In an exciting, back-and-forth fourth quarter, Joho was the most effective player on the floor. He was 4-for-6 from the field and 5-for-5 at the foul line. Teammates got him the ball and he made his shots, weaving through traffic with bursts of speed and getting the ref's attention along the way.

"We know he's one of the better players in the league," Geary said of Joho. "He's dangerous because he's dangerous from the 3-(point range), from mid-range (and) he can get all the way to the rim, and on top of that he's very aggressive.

"When the team gets into the bonus very early in a quarter, now he's even more dangerous because now he's really in attack mode. Every time you foul him, he goes to the line. So he just ups his game and that's a nod to him."

The teams exchanged leads several times in the fourth quarter, with Burrell carrying the B-Corsairs and scoring 11 points in that span, including 7-for-8 at the line.

Toyama led 77-74 after Searcy's basket with 1:48 to play. Burrell cut it to a single point by hitting two free throws, and former Tokyo guard Minoru Kimura put the hosts ahead 78-77 on a nifty reverse layup with 1:03 to play. Toyama's Takeshi Mito, who had 17 points, sank two free throws as the Grouses retook the lead, 79-78, with 37 seconds remaining.

Burrell made the first of two shots with 21.4 seconds left. That made it 79-79. Then Toyama called a timeout to draw up its final possession. Joho inbounded the ball and the offense worked its plan slowly and methodically before the last-second foul was called.

Center Chas McFarland finished with 13 points for Yokohama. Ira Brown had 12 points and seven boards for the Grouses, who had five double-digit scorers.

"In the second half we got a little down," Geary said. "Our energy level dropped for whatever reason and we started hanging our heads. But in terms of confidence, we were confident enough to get a nice lead in the first half."

In the first quarter, Toyama led 4-2 after a Brian Harper (13 points) baseline jump shot. But Yokohama stormed back, using a 12-2 spurt to pull ahead 14-6.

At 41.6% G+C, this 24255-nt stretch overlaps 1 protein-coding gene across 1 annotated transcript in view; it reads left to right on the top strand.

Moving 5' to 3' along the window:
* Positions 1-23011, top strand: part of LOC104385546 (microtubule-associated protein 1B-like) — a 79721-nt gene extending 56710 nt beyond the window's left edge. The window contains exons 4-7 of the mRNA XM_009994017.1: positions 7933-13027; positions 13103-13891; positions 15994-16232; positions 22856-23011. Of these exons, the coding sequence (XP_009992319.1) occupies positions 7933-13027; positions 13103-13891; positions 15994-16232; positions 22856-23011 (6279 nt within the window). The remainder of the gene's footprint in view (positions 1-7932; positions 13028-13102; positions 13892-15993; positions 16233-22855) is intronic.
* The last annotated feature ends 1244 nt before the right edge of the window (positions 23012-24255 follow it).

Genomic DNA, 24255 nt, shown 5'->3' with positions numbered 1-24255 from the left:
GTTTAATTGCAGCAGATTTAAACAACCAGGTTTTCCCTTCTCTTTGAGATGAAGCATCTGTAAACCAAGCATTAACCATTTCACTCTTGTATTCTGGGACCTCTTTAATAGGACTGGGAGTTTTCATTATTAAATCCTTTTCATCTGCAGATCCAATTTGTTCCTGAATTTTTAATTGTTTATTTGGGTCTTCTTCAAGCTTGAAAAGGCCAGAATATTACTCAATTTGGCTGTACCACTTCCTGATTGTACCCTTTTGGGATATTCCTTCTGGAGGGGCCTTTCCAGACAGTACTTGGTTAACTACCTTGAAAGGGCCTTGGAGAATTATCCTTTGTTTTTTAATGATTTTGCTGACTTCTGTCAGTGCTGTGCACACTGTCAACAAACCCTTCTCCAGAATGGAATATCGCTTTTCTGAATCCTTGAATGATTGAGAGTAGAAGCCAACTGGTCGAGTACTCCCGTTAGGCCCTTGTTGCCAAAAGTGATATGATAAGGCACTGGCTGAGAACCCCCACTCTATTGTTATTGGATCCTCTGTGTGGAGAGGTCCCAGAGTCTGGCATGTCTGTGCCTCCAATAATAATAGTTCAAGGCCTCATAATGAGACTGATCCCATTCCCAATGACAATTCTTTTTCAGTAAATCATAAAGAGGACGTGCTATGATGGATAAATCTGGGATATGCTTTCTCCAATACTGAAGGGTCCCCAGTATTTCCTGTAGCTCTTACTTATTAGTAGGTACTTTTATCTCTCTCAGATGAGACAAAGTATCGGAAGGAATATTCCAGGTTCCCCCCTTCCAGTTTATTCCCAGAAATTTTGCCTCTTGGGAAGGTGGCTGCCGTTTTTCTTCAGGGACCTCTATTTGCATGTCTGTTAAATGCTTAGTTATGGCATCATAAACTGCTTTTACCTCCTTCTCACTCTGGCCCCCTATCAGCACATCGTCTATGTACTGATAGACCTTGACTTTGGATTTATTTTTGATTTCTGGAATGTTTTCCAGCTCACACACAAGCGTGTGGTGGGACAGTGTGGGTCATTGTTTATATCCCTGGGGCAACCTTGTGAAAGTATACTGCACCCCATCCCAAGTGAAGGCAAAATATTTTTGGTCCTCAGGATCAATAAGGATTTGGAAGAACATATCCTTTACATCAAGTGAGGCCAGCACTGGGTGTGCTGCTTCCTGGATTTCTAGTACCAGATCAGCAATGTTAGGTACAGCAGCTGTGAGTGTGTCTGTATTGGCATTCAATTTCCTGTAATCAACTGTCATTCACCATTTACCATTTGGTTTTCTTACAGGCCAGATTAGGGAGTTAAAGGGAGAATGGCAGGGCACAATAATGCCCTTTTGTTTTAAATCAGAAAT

The B-Corsairs played an excellent first quarter, getting good looks on offense and repeated trips to the free-throw line (10-for-12 overall). They also relentlessly pursued each rebound, setting the tone for the team's performance in other facets of the game; by quarter's end they held a 16-5 edge in rebounds, with Simmons (14 points and three steals before fouling out) collecting five rebounds to lead the effort.

In particular, Burrell, a first-year pro out of St. John's University in New York City, picked his spots wisely and attacked the basket. He had 18 first-quarter points on 7-for-9 shooting, including vicious driving slam dunk (he finished with four dunks), layups and spot-up jumpers. He outscored the entire Grouses squad by one point in the period.

Defensively, Geary's charges were aggressive and tenacious, and the Grouses trailed 28-17 entering the second quarter. Joho, Toyama's leading scorer, was 0-for-5 from the field in the first stanza.

Yokohama led 46-32 at the break, getting 24 first-half points from Burrell to carry the offense.

Elsewhere Wednesday, the host Iwate Big Bulls defeated the Saitama Broncos 85-81.

Thomas Kennedy paced the expansion Big Bulls (7-16) with 28 points, Shawn Malloy had 23 points and 11 rebounds and ex-Saitama player Gordon Klaiber had 10 points, 13 rebounds and five assists. Yoshiaki Yamamoto added eight points and six assists.

The Broncos (6-15) dropped their sixth straight game and fell into last place.

Kenny Satterfield led Saitama with 24 points and John "Helicopter" Humphrey had 23.